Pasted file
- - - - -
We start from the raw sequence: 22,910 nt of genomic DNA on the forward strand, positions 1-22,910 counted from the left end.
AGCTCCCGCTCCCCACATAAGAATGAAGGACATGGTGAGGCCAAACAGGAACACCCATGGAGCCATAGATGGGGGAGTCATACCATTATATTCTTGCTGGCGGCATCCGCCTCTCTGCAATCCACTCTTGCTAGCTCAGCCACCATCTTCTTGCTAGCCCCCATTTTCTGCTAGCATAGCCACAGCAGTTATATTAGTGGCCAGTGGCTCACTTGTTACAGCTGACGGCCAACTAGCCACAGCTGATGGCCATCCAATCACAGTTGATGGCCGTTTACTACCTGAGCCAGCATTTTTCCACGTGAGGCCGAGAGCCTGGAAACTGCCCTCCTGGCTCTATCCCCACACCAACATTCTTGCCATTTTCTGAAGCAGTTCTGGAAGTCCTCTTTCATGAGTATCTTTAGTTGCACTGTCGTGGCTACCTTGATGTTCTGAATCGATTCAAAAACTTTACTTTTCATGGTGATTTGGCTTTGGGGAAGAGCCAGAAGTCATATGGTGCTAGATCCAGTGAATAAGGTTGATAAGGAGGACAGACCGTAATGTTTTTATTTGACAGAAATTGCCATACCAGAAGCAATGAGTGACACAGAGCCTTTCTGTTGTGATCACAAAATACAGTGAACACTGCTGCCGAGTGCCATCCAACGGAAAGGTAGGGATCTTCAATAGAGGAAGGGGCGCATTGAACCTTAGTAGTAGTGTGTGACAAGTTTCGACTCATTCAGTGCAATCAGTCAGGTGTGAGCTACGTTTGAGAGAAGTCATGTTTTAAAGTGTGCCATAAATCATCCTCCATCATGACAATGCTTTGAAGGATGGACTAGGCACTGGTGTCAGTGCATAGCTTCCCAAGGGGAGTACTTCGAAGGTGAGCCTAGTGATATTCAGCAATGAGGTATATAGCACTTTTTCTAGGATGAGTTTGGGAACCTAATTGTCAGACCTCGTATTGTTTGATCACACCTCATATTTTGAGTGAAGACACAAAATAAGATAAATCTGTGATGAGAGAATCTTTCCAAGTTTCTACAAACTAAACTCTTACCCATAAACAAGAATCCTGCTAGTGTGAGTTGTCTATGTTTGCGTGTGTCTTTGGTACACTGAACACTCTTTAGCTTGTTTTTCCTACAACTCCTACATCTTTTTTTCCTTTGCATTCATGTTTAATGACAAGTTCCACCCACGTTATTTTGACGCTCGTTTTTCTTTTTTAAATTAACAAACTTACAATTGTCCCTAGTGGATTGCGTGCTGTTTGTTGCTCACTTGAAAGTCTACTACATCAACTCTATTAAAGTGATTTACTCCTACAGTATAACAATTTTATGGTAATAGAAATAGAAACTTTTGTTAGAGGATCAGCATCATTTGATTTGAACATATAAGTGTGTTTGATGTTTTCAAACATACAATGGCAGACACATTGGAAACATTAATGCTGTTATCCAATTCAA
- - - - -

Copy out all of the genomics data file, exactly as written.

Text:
We start from the raw sequence: 22,910 nt of genomic DNA on the forward strand, positions 1-22,910 counted from the left end.
AGCTCCCGCTCCCCACATAAGAATGAAGGACATGGTGAGGCCAAACAGGAACACCCATGGAGCCATAGATGGGGGAGTCATACCATTATATTCTTGCTGGCGGCATCCGCCTCTCTGCAATCCACTCTTGCTAGCTCAGCCACCATCTTCTTGCTAGCCCCCATTTTCTGCTAGCATAGCCACAGCAGTTATATTAGTGGCCAGTGGCTCACTTGTTACAGCTGACGGCCAACTAGCCACAGCTGATGGCCATCCAATCACAGTTGATGGCCGTTTACTACCTGAGCCAGCATTTTTCCACGTGAGGCCGAGAGCCTGGAAACTGCCCTCCTGGCTCTATCCCCACACCAACATTCTTGCCATTTTCTGAAGCAGTTCTGGAAGTCCTCTTTCATGAGTATCTTTAGTTGCACTGTCGTGGCTACCTTGATGTTCTGAATCGATTCAAAAACTTTACTTTTCATGGTGATTTGGCTTTGGGGAAGAGCCAGAAGTCATATGGTGCTAGATCCAGTGAATAAGGTTGATAAGGAGGACAGACCGTAATGTTTTTATTTGACAGAAATTGCCATACCAGAAGCAATGAGTGACACAGAGCCTTTCTGTTGTGATCACAAAATACAGTGAACACTGCTGCCGAGTGCCATCCAACGGAAAGGTAGGGATCTTCAATAGAGGAAGGGGCGCATTGAACCTTAGTAGTAGTGTGTGACAAGTTTCGACTCATTCAGTGCAATCAGTCAGGTGTGAGCTACGTTTGAGAGAAGTCATGTTTTAAAGTGTGCCATAAATCATCCTCCATCATGACAATGCTTTGAAGGATGGACTAGGCACTGGTGTCAGTGCATAGCTTCCCAAGGGGAGTACTTCGAAGGTGAGCCTAGTGATATTCAGCAATGAGGTATATAGCACTTTTTCTAGGATGAGTTTGGGAACCTAATTGTCAGACCTCGTATTGTTTGATCACACCTCATATTTTGAGTGAAGACACAAAATAAGATAAATCTGTGATGAGAGAATCTTTCCAAGTTTCTACAAACTAAACTCTTACCCATAAACAAGAATCCTGCTAGTGTGAGTTGTCTATGTTTGCGTGTGTCTTTGGTACACTGAACACTCTTTAGCTTGTTTTTCCTACAACTCCTACATCTTTTTTTCCTTTGCATTCATGTTTAATGACAAGTTCCACCCACGTTATTTTGACGCTCGTTTTTCTTTTTTAAATTAACAAACTTACAATTGTCCCTAGTGGATTGCGTGCTGTTTGTTGCTCACTTGAAAGTCTACTACATCAACTCTATTAAAGTGATTTACTCCTACAGTATAACAATTTTATGGTAATAGAAATAGAAACTTTTGTTAGAGGATCAGCATCATTTGATTTGAACATATAAGTGTGTTTGATGTTTTCAAACATACAATGGCAGACACATTGGAAACATTAATGCTGTTATCCAATTCAA